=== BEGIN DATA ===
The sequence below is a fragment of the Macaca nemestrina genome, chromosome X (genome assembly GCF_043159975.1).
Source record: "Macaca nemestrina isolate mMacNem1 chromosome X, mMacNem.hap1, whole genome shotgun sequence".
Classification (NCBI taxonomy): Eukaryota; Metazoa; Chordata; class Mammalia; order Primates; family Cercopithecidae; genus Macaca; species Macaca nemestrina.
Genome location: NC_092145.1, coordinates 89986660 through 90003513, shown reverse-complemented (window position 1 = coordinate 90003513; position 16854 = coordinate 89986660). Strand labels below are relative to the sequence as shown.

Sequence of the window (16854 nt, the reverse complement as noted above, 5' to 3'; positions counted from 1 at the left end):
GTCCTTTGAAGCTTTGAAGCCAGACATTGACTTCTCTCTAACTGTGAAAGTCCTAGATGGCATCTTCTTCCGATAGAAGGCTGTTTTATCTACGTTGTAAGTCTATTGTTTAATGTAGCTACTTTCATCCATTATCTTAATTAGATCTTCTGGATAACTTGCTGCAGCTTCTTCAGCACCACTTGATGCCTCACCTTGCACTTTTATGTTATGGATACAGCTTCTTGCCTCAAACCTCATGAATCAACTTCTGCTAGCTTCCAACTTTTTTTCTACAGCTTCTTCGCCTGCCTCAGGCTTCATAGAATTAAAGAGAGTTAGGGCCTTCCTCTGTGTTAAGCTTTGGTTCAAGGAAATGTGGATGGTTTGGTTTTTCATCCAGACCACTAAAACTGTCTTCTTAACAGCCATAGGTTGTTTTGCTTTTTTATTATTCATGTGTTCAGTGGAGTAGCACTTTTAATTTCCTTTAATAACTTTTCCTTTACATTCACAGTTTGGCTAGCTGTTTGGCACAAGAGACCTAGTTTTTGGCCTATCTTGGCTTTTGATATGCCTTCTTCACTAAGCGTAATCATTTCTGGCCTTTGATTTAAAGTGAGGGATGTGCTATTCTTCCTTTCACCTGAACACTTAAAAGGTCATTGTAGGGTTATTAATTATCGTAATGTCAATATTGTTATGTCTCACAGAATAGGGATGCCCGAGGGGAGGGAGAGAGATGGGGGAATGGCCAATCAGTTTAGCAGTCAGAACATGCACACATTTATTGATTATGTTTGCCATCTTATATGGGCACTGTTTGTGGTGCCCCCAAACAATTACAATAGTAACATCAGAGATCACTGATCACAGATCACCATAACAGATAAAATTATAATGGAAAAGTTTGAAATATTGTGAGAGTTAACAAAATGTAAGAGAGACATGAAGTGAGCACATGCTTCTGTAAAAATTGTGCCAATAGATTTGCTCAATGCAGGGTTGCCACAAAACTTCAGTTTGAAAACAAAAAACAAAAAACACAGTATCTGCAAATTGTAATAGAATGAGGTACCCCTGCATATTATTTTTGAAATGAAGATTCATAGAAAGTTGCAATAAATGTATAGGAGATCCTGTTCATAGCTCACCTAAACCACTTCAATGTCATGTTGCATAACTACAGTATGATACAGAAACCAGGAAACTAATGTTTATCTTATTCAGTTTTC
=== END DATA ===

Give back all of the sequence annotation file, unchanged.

The sequence below is a fragment of the Macaca nemestrina genome, chromosome X (genome assembly GCF_043159975.1).
Source record: "Macaca nemestrina isolate mMacNem1 chromosome X, mMacNem.hap1, whole genome shotgun sequence".
Classification (NCBI taxonomy): Eukaryota; Metazoa; Chordata; class Mammalia; order Primates; family Cercopithecidae; genus Macaca; species Macaca nemestrina.
Genome location: NC_092145.1, coordinates 89986660 through 90003513, shown reverse-complemented (window position 1 = coordinate 90003513; position 16854 = coordinate 89986660). Strand labels below are relative to the sequence as shown.

Sequence of the window (16854 nt, the reverse complement as noted above, 5' to 3'; positions counted from 1 at the left end):
GTCCTTTGAAGCTTTGAAGCCAGACATTGACTTCTCTCTAACTGTGAAAGTCCTAGATGGCATCTTCTTCCGATAGAAGGCTGTTTTATCTACGTTGTAAGTCTATTGTTTAATGTAGCTACTTTCATCCATTATCTTAATTAGATCTTCTGGATAACTTGCTGCAGCTTCTTCAGCACCACTTGATGCCTCACCTTGCACTTTTATGTTATGGATACAGCTTCTTGCCTCAAACCTCATGAATCAACTTCTGCTAGCTTCCAACTTTTTTTCTACAGCTTCTTCGCCTGCCTCAGGCTTCATAGAATTAAAGAGAGTTAGGGCCTTCCTCTGTGTTAAGCTTTGGTTCAAGGAAATGTGGATGGTTTGGTTTTTCATCCAGACCACTAAAACTGTCTTCTTAACAGCCATAGGTTGTTTTGCTTTTTTATTATTCATGTGTTCAGTGGAGTAGCACTTTTAATTTCCTTTAATAACTTTTCCTTTACATTCACAGTTTGGCTAGCTGTTTGGCACAAGAGACCTAGTTTTTGGCCTATCTTGGCTTTTGATATGCCTTCTTCACTAAGCGTAATCATTTCTGGCCTTTGATTTAAAGTGAGGGATGTGCTATTCTTCCTTTCACCTGAACACTTAAAAGGTCATTGTAGGGTTATTAATTATCGTAATGTCAATATTGTTATGTCTCACAGAATAGGGATGCCCGAGGGGAGGGAGAGAGATGGGGGAATGGCCAATCAGTTTAGCAGTCAGAACATGCACACATTTATTGATTATGTTTGCCATCTTATATGGGCACTGTTTGTGGTGCCCCCAAACAATTACAATAGTAACATCAGAGATCACTGATCACAGATCACCATAACAGATAAAATTATAATGGAAAAGTTTGAAATATTGTGAGAGTTAACAAAATGTAAGAGAGACATGAAGTGAGCACATGCTTCTGTAAAAATTGTGCCAATAGATTTGCTCAATGCAGGGTTGCCACAAAACTTCAGTTTGAAAACAAAAAACAAAAAACACAGTATCTGCAAATTGTAATAGAATGAGGTACCCCTGCATATTATTTTTGAAATGAAGATTCATAGAAAGTTGCAATAAATGTATAGGAGATCCTGTTCATAGCTCACCTAAACCACTTCAATGTCATGTTGCATAACTACAGTATGATACAGAAACCAGGAAACTAATGTTTATCTTATTCAGTTTTC